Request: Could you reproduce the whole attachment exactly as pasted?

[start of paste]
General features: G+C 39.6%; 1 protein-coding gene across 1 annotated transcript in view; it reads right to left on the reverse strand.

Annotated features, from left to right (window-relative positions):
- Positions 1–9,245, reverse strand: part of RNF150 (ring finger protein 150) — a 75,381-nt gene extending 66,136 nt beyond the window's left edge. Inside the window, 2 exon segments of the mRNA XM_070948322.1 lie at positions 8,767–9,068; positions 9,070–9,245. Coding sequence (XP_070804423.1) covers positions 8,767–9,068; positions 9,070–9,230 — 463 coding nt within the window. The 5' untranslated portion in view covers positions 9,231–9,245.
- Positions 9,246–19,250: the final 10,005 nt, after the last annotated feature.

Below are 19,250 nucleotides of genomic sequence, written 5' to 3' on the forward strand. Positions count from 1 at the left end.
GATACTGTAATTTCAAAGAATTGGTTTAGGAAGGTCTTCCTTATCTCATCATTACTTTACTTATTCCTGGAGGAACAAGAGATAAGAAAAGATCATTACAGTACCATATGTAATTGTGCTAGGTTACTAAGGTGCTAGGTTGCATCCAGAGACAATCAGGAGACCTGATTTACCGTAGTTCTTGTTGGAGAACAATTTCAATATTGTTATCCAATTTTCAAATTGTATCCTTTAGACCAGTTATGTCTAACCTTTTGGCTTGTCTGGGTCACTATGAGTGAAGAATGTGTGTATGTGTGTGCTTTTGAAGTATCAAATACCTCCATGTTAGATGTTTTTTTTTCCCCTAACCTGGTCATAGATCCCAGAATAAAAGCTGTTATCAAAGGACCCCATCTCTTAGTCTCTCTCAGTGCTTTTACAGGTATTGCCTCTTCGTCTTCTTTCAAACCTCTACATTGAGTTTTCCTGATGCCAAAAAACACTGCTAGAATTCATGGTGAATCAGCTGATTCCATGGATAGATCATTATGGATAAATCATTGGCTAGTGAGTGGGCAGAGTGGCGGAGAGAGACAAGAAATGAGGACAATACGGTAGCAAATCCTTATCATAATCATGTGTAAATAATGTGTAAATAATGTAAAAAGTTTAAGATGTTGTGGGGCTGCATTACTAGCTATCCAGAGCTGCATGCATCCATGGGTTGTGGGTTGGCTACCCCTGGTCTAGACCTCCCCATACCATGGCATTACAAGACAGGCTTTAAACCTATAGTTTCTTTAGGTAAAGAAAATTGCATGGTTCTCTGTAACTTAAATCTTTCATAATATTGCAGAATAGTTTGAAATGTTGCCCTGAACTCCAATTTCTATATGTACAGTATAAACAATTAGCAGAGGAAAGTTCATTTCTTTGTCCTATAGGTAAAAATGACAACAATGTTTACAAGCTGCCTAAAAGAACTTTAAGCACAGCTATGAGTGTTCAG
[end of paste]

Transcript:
General features: G+C 39.6%; 1 protein-coding gene across 1 annotated transcript in view; it reads right to left on the reverse strand.

Annotated features, from left to right (window-relative positions):
- Positions 1–9,245, reverse strand: part of RNF150 (ring finger protein 150) — a 75,381-nt gene extending 66,136 nt beyond the window's left edge. Inside the window, 2 exon segments of the mRNA XM_070948322.1 lie at positions 8,767–9,068; positions 9,070–9,245. Coding sequence (XP_070804423.1) covers positions 8,767–9,068; positions 9,070–9,230 — 463 coding nt within the window. The 5' untranslated portion in view covers positions 9,231–9,245.
- Positions 9,246–19,250: the final 10,005 nt, after the last annotated feature.

Below are 19,250 nucleotides of genomic sequence, written 5' to 3' on the forward strand. Positions count from 1 at the left end.
GATACTGTAATTTCAAAGAATTGGTTTAGGAAGGTCTTCCTTATCTCATCATTACTTTACTTATTCCTGGAGGAACAAGAGATAAGAAAAGATCATTACAGTACCATATGTAATTGTGCTAGGTTACTAAGGTGCTAGGTTGCATCCAGAGACAATCAGGAGACCTGATTTACCGTAGTTCTTGTTGGAGAACAATTTCAATATTGTTATCCAATTTTCAAATTGTATCCTTTAGACCAGTTATGTCTAACCTTTTGGCTTGTCTGGGTCACTATGAGTGAAGAATGTGTGTATGTGTGTGCTTTTGAAGTATCAAATACCTCCATGTTAGATGTTTTTTTTTCCCCTAACCTGGTCATAGATCCCAGAATAAAAGCTGTTATCAAAGGACCCCATCTCTTAGTCTCTCTCAGTGCTTTTACAGGTATTGCCTCTTCGTCTTCTTTCAAACCTCTACATTGAGTTTTCCTGATGCCAAAAAACACTGCTAGAATTCATGGTGAATCAGCTGATTCCATGGATAGATCATTATGGATAAATCATTGGCTAGTGAGTGGGCAGAGTGGCGGAGAGAGACAAGAAATGAGGACAATACGGTAGCAAATCCTTATCATAATCATGTGTAAATAATGTGTAAATAATGTAAAAAGTTTAAGATGTTGTGGGGCTGCATTACTAGCTATCCAGAGCTGCATGCATCCATGGGTTGTGGGTTGGCTACCCCTGGTCTAGACCTCCCCATACCATGGCATTACAAGACAGGCTTTAAACCTATAGTTTCTTTAGGTAAAGAAAATTGCATGGTTCTCTGTAACTTAAATCTTTCATAATATTGCAGAATAGTTTGAAATGTTGCCCTGAACTCCAATTTCTATATGTACAGTATAAACAATTAGCAGAGGAAAGTTCATTTCTTTGTCCTATAGGTAAAAATGACAACAATGTTTACAAGCTGCCTAAAAGAACTTTAAGCACAGCTATGAGTGTTCAG